Follow this link to skip to the main content NASA Jet Propulsion Laboratory California Institute of Technology JPL HOME EARTH SOLAR SYSTEM STARS & GALAXIES SCIENCE & TECHNOLOGY BRING THE UNIVERSE TO YOU JPL Email News RSS Mobile Video
JPL Banner
Mars Reconnaissance Orbiter
Home Participate
MULTIMEDIA

Images

Material Excavated by a Fresh Impact and Identified as Water Ice
</>
embed
09.24.2009

Material Excavated by a Fresh Impact and Identified as Water Ice

The bright material conspicuous in this image was excavated from below the surface and deposited nearby by a 2008 impact that dug a crater about 8 meters (26 feet) in diameter. The extent of the bright patch was large enough for the Compact Reconnaissance Imaging Spectrometer for Mars, an instrument on NASA's Mars Reconnaissance Orbiter, to obtain information confirming the material to be water ice.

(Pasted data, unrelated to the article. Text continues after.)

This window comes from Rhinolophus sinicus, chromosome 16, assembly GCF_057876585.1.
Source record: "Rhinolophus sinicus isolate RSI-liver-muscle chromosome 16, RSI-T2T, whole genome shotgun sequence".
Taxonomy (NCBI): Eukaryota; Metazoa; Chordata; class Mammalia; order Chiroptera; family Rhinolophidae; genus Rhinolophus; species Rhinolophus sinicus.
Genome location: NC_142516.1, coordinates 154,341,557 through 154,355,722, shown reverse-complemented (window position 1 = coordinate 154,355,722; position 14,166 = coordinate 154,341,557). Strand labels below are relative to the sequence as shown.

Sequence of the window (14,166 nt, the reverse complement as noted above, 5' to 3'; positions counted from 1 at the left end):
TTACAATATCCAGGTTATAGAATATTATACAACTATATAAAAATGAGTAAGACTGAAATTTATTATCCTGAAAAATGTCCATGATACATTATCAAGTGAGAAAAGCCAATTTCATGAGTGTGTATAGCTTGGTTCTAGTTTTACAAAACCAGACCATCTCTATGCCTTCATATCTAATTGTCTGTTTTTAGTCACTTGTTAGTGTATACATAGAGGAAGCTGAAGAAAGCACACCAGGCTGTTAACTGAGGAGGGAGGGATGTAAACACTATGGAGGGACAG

This image, covering an area 50 meters (164 feet) across, was taken on Nov. 1, 2008, by the High Resolution Imaging Science Experiment on the same orbiter. The time frame for the crater-forming impact to have occurred was bracketed by before-and-after images (not shown) taken by the Thermal Emission Imaging System camera aboard NASA's Mars Odyssey orbiter on Jan. 26, 2008, and by the Context Camera on the Mars Reconnaissance Orbiter on Sept. 18, 2008.

The crater is at 55.57 degrees north latitude, 150.62 degrees east longitude. This image is a subframe of a full-frame image that is available online at http://hirise.lpl.arizona.edu/PSP_010625_2360.

Image Credit: NASA/JPL-Caltech/University of Arizona

Full Res Image

<< Previous Image  |   << RETURN TO PRESS RELEASE   |  Next Image >>

USA.gov
PRIVACY     FAQ     SITEMAP     FEEDBACK     IMAGE POLICY